Advice to Small Businesses on how Information Technology can Improve Business Performance

by Panashe Sibanda, 1044230
(Image 1)

Previously, there was no measurable scale by which one could quantify the benefits of implementing IT into a business (D.A. Marchand, W.J; Kettinger; J.D. Rollins, 2002). But recently, business models have been developed to conceptualise the association between information technology and business performance and it was found that IT is indeed a valuable resource that improves business performance (M.J. Cotteleer; E. Bendoly, 2006), however, the degree to its usefulness relies highly on its complementary resources, the firms trading partners and both the competitive and macro environment to which the firm is subject (N. Melville, K. Kraemer; V. Gurbaxani, 2004).

The question remains just what processes are undergone? And given all other factors of management are operating favourably, what improvements are likely to occur?

The underlying activities that occur within any business process include the gathering, organising, storing and transmitting of information. Information technology involves the transformation of this data, algorithmically, so that it may be digitally represented (E. Brynjolfsson; L.M. Hitt, 2000). Adopting an Enterprise System for one will enable the business to facilitate these processes. However, implementing one is a rather tedious and costly process that can arise in numerous implications. The correct procedures need to be taken.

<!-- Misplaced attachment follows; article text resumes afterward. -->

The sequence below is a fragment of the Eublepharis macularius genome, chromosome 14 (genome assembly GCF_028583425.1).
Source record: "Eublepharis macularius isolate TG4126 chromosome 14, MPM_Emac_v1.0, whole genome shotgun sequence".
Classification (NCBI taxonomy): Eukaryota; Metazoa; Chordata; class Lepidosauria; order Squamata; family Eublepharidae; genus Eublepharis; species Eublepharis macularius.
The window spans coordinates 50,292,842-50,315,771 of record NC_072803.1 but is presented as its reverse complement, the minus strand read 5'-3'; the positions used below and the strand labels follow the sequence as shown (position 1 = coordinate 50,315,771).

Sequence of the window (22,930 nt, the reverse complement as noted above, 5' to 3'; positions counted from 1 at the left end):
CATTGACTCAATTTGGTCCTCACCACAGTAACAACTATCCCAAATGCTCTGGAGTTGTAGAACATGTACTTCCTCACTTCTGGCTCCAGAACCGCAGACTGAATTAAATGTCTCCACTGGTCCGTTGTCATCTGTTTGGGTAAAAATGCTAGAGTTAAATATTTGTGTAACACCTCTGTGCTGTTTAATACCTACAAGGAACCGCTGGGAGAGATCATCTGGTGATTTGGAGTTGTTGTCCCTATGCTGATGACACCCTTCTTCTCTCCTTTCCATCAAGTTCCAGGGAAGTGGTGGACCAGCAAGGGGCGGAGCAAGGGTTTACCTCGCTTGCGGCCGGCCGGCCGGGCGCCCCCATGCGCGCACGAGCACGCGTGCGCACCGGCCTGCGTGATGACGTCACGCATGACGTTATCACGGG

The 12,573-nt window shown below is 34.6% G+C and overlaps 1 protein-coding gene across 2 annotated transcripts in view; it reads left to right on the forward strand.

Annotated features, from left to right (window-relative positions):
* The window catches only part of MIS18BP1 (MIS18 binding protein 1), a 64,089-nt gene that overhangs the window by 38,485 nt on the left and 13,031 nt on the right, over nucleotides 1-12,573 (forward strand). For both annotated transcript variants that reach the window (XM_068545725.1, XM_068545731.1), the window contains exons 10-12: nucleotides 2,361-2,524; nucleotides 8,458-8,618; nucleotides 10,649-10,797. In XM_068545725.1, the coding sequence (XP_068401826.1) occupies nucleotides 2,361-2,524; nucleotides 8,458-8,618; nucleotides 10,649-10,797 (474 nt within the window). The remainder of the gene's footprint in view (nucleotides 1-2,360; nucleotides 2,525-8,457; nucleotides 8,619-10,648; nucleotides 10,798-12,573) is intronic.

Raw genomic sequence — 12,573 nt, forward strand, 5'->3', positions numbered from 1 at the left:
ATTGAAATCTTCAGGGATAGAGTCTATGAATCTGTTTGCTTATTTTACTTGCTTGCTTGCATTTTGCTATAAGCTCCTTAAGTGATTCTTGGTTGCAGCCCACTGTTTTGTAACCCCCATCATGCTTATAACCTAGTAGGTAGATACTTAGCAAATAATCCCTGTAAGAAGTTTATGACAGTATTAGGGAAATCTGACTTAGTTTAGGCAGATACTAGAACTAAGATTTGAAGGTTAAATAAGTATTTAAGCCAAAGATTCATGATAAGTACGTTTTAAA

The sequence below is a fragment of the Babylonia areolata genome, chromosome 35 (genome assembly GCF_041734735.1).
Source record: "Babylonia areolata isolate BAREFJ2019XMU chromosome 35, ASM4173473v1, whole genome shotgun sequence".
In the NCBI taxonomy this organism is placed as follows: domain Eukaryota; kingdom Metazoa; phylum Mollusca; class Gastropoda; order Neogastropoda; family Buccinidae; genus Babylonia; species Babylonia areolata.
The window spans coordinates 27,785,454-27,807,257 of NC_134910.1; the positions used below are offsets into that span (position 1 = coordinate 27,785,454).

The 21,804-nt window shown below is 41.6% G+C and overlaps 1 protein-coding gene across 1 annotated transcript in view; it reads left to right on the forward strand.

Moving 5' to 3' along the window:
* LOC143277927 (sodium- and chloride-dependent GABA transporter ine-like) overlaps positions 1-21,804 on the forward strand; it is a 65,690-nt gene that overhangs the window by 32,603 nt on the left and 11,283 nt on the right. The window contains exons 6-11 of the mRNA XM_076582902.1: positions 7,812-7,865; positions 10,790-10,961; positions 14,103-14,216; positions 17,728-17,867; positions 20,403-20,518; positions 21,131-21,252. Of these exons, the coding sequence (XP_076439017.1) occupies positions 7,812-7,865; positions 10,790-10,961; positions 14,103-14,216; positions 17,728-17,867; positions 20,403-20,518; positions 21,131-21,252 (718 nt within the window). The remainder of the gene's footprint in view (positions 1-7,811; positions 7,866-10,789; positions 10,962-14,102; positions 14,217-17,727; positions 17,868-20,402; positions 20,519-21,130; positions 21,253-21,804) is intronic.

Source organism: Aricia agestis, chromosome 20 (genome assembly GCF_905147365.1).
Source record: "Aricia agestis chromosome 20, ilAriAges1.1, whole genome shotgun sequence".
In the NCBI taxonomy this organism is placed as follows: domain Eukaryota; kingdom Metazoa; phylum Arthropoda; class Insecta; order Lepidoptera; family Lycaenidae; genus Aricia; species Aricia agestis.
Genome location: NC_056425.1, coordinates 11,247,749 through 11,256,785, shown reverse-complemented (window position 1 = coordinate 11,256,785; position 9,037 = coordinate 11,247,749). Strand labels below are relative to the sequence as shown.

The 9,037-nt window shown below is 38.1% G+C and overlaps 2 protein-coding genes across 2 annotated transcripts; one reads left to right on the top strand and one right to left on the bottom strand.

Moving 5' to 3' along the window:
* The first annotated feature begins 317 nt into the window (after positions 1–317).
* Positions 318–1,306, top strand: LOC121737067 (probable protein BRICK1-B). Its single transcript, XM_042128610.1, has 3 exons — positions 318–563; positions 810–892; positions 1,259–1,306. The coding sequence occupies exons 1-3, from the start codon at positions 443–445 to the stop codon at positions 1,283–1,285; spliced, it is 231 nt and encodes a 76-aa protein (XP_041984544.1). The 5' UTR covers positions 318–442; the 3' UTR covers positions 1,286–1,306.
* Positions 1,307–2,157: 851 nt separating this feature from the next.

Benefits of the said system, such as improved management and administration, are almost immediate. Because all technology aims to ultimately hasten, to sometimes synchronise and possibly even integrate processes, advantages range from improved information visibility and transparency (C. Spathis; J. Ananiadis, 2004), more informed decision making and consequential analytic perspective for explaining and anticipating future actions (W. J. Orlikowski; D. C. Gash, 1994).

References

  1. Brynjofsson, E. and Hitt, L. (2000). Beyond Computation: Information Technology, Organizational Transformation and Business Performance. Journal of Economic Perspectives, [online] 14(4), pp.23–48. Available at: http://www.jstor.org/discover/10.2307/2647074?uid=3739368&uid=2&uid=4&sid=21106348404321 [Accessed 10 May 2015].
  2. Marchand, Donald A., William J. Kettinger, and John D. Rollins. Information Orientation: The Link To Business Performance. New York: Oxford University Press, Inc, 2002. Print.
  3. Cotteleer, Mark J., and Elliot Bendoly. ‘Order Lead-Time Improvement Following Enterprise Information Technology Implementation: An Empirical Study’. MIS Quarterly 30.3 (2006): 643–660. Web. 10 May 2015.
  4. Melville, Nigel, Kenneth Kraemer, and Vijay Gurbaxani. MIS Quarterly 28.2 (2004): 283–322. Web. 13 May 2015.
  5. Orlikowski, Wanda J., and Debra C. Gash. ACM Transactions on Information Systems 12.2 (1994): 174–207. Web. 10 May 2015.
  6. Spathis, Charalambos, and John Ananiadis. Journal of Enterprise Information Management 18.2 (2004): 195–210. Web. 10 May 2015.
  7. Image 1. (2015). [image] Available at: http://pjitm.com/Images/InformationTechnology.jpg [Accessed 13 May 2015].
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